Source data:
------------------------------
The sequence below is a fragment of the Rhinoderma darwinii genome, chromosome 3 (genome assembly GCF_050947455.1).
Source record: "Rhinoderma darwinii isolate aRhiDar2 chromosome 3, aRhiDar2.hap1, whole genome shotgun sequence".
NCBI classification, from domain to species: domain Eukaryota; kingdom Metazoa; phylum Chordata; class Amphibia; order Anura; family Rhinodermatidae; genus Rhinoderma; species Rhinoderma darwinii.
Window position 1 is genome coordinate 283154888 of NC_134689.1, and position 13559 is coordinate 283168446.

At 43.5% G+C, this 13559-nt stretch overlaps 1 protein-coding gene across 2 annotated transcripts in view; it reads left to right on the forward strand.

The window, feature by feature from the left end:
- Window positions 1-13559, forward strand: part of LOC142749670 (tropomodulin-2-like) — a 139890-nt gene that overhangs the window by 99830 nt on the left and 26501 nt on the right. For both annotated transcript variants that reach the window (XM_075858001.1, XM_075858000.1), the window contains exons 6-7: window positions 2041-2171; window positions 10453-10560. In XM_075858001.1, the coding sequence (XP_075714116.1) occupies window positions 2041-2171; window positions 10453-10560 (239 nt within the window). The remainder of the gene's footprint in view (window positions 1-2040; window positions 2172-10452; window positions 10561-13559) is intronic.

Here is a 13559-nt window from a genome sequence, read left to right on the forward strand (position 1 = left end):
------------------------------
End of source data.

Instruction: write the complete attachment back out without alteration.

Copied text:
The sequence below is a fragment of the Rhinoderma darwinii genome, chromosome 3 (genome assembly GCF_050947455.1).
Source record: "Rhinoderma darwinii isolate aRhiDar2 chromosome 3, aRhiDar2.hap1, whole genome shotgun sequence".
NCBI classification, from domain to species: domain Eukaryota; kingdom Metazoa; phylum Chordata; class Amphibia; order Anura; family Rhinodermatidae; genus Rhinoderma; species Rhinoderma darwinii.
Window position 1 is genome coordinate 283154888 of NC_134689.1, and position 13559 is coordinate 283168446.

At 43.5% G+C, this 13559-nt stretch overlaps 1 protein-coding gene across 2 annotated transcripts in view; it reads left to right on the forward strand.

The window, feature by feature from the left end:
- Window positions 1-13559, forward strand: part of LOC142749670 (tropomodulin-2-like) — a 139890-nt gene that overhangs the window by 99830 nt on the left and 26501 nt on the right. For both annotated transcript variants that reach the window (XM_075858001.1, XM_075858000.1), the window contains exons 6-7: window positions 2041-2171; window positions 10453-10560. In XM_075858001.1, the coding sequence (XP_075714116.1) occupies window positions 2041-2171; window positions 10453-10560 (239 nt within the window). The remainder of the gene's footprint in view (window positions 1-2040; window positions 2172-10452; window positions 10561-13559) is intronic.

Here is a 13559-nt window from a genome sequence, read left to right on the forward strand (position 1 = left end):